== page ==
So the Military Industrial Complex stopped talking about A2/AD for a couple reasons. The whole Russia thing has turned Democrats into even bigger war mongers the Republicans, so the Pentagon doesn’t have to justify anything anymore. In 2018 the Pentagon was were like Hey, we need to spend enough to create the situation the world had right before World War One, and Congress was like Cool. It’s amazing. But there’s another reason A2/AD fell out of favor…
You see the whole point of Pentagon marketing is to scare the US public and get them to spend more money. But what the Pentagon missed, and a couple libertarian think tanks pointed out, is that A2/AD is actually kind of reassuring. Like here’s the Taiwan Strait. In a war situation it is impossible for any ship or plane to function here. But that’s not just true of the US Navy. That’s true of the Chinese Navy too. How is China supposed to conquer Taiwan if it can’t land a single troop? When folks started pointing that out the marketing push behind A2/AD kind of faded.
A friend of mine recently pointed out that a missile is basically a metal tube filled with explosives, and a bunch of really expensive microchips. Well, as war hawks have been reminding all of us lately, Taiwan is the home of the world’s high tech microchip manufacturing industry. Dramatically poorer Iran has been able to master missile tech. Taiwan should be able to easily beat China at missile mass production and deployment. Sure, it’s smaller, but Taiwan is playing defense. And that’s the right side to be on in the world of A2/AD.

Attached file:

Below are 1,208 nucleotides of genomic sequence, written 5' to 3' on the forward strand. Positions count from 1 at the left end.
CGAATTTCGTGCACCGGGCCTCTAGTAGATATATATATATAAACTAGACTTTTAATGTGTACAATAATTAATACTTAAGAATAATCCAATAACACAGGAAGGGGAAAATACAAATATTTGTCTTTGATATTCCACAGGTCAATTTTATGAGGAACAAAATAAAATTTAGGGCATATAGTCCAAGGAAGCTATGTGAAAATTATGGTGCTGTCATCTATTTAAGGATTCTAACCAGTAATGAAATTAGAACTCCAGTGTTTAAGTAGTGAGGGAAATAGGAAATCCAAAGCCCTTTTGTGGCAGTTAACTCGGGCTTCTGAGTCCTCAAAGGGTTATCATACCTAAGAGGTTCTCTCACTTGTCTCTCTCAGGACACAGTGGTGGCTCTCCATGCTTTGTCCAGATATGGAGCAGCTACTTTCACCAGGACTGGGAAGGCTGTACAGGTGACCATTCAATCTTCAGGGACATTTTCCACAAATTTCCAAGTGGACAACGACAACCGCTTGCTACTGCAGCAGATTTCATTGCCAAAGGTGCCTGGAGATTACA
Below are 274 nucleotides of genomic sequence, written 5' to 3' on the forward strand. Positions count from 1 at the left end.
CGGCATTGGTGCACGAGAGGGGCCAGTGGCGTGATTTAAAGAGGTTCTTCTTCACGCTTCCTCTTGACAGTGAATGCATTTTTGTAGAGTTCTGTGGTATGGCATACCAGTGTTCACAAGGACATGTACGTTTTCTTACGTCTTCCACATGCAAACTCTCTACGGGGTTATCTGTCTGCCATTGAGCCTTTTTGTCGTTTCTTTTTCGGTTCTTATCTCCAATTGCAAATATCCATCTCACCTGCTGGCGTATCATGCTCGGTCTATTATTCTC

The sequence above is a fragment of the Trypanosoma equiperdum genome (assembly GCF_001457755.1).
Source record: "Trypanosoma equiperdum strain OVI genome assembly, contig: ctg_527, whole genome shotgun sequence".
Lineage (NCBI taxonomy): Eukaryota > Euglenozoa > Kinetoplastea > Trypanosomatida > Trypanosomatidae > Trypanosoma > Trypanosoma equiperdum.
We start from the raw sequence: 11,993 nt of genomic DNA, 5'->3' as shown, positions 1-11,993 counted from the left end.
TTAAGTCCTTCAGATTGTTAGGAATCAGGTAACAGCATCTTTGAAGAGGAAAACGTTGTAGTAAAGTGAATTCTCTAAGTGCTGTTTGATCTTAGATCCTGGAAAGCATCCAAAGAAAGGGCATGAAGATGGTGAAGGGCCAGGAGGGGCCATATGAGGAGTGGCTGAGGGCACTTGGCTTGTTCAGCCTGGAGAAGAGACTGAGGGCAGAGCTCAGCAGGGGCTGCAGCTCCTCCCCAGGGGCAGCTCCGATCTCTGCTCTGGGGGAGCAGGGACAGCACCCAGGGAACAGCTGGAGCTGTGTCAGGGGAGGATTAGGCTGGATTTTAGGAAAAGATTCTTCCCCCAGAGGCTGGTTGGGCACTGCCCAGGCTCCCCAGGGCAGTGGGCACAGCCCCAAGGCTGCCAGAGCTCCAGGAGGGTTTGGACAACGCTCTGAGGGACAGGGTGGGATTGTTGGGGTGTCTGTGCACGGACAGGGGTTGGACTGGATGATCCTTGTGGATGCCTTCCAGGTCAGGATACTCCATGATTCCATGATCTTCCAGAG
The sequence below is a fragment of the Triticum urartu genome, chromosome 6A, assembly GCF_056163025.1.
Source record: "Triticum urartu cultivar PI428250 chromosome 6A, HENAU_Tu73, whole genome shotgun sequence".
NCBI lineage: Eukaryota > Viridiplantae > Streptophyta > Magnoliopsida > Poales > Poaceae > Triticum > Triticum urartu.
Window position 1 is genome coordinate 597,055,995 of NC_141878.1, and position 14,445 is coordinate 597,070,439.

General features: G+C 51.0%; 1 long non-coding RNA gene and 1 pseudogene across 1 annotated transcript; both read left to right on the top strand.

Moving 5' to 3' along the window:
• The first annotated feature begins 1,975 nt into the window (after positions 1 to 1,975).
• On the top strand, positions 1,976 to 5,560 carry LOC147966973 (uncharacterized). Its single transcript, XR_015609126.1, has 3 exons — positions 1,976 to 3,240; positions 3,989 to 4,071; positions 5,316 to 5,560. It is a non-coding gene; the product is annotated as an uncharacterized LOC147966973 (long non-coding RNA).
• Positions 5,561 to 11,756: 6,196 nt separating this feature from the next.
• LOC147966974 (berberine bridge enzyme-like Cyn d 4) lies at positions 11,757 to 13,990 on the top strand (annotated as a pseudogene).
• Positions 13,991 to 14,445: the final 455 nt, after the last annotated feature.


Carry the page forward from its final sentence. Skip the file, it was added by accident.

China is a lot bigger though. Taiwan needs to be careful with its spending. It’s not like the threat free United States that can endlessly squander defense money on useless stuff because it helps Congresspeople get votes. Taiwan actually faces real threats. And Taiwan’s dependence on the US military industrial complex is killing it. US government protection, whether or not it exists is a good thing, but the political duty it comes with, to buy billions of dollars of useless weapons from the Unites States, is Taiwan’s greatest weakness.